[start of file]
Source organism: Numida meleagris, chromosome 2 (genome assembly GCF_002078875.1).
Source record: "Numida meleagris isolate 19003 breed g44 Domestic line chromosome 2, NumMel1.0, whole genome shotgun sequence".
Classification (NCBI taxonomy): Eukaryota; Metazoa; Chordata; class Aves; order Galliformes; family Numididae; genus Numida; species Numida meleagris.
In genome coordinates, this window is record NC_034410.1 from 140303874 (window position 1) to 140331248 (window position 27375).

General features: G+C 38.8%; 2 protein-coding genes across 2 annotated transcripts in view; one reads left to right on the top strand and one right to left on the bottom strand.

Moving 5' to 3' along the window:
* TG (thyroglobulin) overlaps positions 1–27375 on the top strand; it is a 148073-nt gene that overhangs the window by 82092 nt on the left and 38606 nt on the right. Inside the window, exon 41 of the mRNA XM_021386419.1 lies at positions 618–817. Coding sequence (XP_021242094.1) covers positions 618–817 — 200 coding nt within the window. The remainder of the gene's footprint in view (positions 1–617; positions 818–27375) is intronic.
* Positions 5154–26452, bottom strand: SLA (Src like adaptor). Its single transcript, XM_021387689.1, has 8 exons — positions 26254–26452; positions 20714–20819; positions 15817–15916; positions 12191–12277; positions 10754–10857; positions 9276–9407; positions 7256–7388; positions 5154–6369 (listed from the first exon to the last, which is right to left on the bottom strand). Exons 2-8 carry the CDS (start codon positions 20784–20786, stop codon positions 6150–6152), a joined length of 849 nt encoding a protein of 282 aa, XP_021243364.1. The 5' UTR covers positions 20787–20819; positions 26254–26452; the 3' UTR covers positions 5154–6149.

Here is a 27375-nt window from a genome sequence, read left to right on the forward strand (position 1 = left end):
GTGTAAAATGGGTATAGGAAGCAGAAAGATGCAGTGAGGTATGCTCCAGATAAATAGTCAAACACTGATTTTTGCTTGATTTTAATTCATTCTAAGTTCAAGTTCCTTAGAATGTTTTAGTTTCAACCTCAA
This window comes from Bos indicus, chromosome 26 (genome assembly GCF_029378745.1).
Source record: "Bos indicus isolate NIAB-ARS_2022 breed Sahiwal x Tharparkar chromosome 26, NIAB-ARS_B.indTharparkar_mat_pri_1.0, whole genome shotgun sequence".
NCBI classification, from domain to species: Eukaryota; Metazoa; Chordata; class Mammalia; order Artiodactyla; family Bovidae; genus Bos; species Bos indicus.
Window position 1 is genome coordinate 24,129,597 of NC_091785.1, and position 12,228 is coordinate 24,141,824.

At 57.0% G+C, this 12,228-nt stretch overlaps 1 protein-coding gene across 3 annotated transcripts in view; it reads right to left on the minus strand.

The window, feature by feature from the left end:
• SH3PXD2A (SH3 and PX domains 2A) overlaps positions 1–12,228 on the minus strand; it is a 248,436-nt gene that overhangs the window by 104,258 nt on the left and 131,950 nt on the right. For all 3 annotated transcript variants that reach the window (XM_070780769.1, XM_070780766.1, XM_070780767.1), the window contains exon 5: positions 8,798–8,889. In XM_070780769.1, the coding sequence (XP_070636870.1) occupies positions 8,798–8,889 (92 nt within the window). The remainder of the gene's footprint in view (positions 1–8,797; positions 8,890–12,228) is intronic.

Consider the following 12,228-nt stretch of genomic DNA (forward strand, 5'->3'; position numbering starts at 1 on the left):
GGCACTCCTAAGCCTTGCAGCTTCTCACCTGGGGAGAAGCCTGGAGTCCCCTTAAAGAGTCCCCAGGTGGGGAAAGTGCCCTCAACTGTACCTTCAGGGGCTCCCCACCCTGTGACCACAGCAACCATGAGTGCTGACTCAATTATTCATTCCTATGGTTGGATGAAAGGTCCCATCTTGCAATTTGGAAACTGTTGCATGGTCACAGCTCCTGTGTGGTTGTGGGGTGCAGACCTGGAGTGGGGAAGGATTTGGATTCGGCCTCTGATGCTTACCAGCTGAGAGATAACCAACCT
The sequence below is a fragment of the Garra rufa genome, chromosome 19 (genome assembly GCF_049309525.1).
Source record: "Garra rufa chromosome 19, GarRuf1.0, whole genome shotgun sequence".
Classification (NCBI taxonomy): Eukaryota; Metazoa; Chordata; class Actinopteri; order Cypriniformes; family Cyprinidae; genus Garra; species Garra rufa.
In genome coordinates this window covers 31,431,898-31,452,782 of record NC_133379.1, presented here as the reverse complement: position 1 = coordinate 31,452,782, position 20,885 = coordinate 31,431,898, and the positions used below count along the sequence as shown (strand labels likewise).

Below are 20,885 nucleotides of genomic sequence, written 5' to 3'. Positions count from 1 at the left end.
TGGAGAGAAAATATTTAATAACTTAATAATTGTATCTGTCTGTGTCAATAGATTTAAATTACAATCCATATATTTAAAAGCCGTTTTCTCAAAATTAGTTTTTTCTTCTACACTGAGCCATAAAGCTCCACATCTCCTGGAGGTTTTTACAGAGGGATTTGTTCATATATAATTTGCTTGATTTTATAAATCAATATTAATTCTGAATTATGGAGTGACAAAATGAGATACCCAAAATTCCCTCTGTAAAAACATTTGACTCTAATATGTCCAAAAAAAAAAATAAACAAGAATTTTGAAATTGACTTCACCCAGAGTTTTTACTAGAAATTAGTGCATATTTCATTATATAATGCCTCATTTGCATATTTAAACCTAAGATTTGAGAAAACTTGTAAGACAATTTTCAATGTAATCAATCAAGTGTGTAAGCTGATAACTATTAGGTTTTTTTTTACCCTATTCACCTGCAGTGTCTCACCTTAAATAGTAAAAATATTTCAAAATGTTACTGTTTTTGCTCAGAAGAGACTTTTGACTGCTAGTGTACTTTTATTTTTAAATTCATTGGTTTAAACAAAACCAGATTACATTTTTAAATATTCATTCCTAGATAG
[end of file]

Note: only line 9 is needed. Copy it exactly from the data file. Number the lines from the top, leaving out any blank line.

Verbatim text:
Here is a 27375-nt window from a genome sequence, read left to right on the forward strand (position 1 = left end):